A recession also results in a fall in the price of assets (Deshpande & Nurse, 2020). This is because of the fact that people do not have money with which they can purchase the assets. A relevant example is what happened during the Coronavirus era. There was a sharp decrease in the prices of oil. The demand of oil went down. This forced the countries that produce oil to sell their commodity at low prices. A fall in asset prices leads to a downward spiral in most economies. This in turn has a negative wealth effect. Nations or people cannot get wealthier if they sell their asset at a loss.

It is as well important to note that a financial or economic crisis can have serious psychological, social and health consequences on individuals (Deshpande & Nurse, 2020). For instance, losing a job can damage one’s morale. Thinking about how to get another source of income can be stressful if companies are not recruiting workers. Being a victim of such circumstances can lead to depression. Some people even think of committing suicide when life becomes unbearable for them. Thus, financial problems and economic recession can have such serious consequences on the people who are affected by the crisis.


Generally, economic and financial crisis has both positive and negative consequences. On the positive side, the crisis balances economic growth, leads to increased investment, opens business opportunities, and results in adoption of effective economic policies. On the negative part, the crisis leads to high unemployment rate, high poverty level, low wages, low government revenue, a fall in asset prices, and serious social, health and psychological consequences. This shows that the negative impact of the crisis outweighs the positive one. Thus, it is necessary for countries to do everything possible to deal with recess. This can help to ensure that their people do not suffer during the period.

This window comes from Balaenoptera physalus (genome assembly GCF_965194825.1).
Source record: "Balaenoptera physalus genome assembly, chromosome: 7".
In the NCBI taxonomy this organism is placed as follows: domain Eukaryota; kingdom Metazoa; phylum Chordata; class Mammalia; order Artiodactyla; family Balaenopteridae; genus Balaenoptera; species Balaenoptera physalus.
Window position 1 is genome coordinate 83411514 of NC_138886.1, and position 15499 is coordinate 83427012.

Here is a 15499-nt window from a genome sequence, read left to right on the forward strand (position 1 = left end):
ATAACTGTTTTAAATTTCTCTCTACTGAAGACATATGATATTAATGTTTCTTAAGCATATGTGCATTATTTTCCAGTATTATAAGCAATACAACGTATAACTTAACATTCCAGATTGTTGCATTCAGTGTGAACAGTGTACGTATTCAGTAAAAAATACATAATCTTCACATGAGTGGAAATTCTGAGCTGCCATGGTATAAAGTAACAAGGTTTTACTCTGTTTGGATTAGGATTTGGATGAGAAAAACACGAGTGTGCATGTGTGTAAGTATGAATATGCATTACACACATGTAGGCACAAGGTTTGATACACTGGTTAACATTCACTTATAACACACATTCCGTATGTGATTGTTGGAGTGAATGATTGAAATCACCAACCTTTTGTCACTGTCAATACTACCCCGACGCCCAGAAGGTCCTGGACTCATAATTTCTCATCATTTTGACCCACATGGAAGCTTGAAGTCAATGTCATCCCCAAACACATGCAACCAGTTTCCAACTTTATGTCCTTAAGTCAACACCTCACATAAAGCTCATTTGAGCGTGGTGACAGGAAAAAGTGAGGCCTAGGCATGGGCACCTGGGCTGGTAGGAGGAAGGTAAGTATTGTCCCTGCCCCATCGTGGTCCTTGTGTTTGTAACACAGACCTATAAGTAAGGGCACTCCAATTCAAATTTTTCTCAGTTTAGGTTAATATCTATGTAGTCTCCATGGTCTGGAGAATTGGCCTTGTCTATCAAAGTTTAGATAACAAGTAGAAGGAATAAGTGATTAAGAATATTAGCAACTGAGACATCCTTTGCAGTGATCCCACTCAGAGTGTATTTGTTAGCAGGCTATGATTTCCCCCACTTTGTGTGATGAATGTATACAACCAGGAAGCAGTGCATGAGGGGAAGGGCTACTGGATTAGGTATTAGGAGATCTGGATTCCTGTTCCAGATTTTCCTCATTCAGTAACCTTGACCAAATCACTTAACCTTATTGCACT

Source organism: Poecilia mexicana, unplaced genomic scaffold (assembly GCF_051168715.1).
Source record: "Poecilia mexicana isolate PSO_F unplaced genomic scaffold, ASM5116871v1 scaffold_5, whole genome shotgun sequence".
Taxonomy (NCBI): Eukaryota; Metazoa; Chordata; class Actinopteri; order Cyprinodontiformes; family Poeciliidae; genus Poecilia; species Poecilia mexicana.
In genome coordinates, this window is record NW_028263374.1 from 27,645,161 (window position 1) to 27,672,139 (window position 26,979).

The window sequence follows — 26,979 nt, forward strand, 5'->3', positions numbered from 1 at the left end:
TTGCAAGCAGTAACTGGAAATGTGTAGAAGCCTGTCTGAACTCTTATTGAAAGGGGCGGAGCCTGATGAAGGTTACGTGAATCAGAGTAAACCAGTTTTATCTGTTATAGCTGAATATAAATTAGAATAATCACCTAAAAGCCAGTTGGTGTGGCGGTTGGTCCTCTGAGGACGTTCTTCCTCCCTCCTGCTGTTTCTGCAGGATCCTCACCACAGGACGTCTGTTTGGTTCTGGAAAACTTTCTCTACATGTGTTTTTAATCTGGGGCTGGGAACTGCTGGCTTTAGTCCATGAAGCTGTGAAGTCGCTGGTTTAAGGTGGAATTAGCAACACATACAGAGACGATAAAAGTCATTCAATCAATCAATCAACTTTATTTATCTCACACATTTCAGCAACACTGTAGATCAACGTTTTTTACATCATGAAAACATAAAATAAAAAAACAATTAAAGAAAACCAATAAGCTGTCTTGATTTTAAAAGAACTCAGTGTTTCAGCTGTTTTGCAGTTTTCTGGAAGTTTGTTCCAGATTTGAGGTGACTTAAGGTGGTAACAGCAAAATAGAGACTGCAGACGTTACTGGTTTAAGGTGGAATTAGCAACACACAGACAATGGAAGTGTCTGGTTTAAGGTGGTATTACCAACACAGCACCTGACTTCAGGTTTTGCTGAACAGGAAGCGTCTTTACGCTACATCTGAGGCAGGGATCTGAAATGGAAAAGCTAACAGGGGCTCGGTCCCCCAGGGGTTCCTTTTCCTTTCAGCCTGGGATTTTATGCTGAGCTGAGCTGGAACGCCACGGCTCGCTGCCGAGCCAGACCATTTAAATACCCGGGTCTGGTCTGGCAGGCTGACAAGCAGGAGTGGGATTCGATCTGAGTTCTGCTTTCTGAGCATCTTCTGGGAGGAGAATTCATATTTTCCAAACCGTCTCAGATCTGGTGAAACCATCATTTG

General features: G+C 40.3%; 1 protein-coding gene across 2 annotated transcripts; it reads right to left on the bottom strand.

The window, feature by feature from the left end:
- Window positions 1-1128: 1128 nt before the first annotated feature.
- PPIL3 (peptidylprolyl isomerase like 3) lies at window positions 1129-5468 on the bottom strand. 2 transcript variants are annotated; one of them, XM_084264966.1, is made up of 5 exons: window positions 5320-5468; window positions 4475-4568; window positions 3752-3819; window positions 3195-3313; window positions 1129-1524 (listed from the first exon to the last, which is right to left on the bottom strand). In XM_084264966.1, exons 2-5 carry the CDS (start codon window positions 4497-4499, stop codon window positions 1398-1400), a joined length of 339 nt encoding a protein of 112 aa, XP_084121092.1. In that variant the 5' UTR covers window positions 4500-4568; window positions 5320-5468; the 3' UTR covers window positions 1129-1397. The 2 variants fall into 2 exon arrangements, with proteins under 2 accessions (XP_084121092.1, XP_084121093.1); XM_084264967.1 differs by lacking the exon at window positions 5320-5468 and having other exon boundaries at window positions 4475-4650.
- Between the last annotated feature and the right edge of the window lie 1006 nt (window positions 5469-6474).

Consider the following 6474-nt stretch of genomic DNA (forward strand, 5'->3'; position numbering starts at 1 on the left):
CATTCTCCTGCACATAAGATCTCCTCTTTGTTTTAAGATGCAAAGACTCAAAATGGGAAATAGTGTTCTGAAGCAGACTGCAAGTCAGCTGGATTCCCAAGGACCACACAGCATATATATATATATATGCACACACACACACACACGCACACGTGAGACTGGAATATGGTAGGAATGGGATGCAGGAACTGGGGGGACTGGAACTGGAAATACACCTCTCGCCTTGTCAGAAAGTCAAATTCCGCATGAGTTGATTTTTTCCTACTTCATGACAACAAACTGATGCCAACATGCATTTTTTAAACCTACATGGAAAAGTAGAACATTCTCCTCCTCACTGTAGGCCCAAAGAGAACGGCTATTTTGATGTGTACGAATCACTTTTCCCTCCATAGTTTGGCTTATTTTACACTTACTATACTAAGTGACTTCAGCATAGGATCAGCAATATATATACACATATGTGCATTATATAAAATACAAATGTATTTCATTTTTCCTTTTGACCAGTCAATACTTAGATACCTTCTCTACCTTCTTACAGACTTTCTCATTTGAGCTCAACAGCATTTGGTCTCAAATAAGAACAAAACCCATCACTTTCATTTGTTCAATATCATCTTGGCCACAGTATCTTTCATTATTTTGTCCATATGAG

Afonso, A., & Blanco-Arana, M. C. (2022). Financial and economic development in the context of the global 2008-09 financial crisis. International Relations, 30-32.

Claessens, S., Kose, M. A., Laeven, L., & Valencia, F. (2018). Financial Crises: Causes, Consequences, and Policy Responses. Washington, D.C.: International Monetary Fund.

Deshpande, A., & Nurse, K. (2020). The Global Economic Crisis and the Developing World: Implications and Prospects for Recovery and Growth. London: Routledge.

Kasekende, L. A., Ndikumana, L., Kamara, A. B., & Afrcican Development Bank. (2019). Mitigating the Impacts of the Financial and Economic Crisis in Africa: Proceedings of the Workshop on ‘The Global Financial and Economic Crisis:  Strategies for Mitigating Its Impacts on Africa’: Held on 10th April 2009 in Tunis, Tunisia. Paris: L’Harmattan.

Zhengui, L., & Junhao, Z. (2020). Impact of economic policy uncertainty shocks on China’s financial conditions. Finance Research Letters, 35.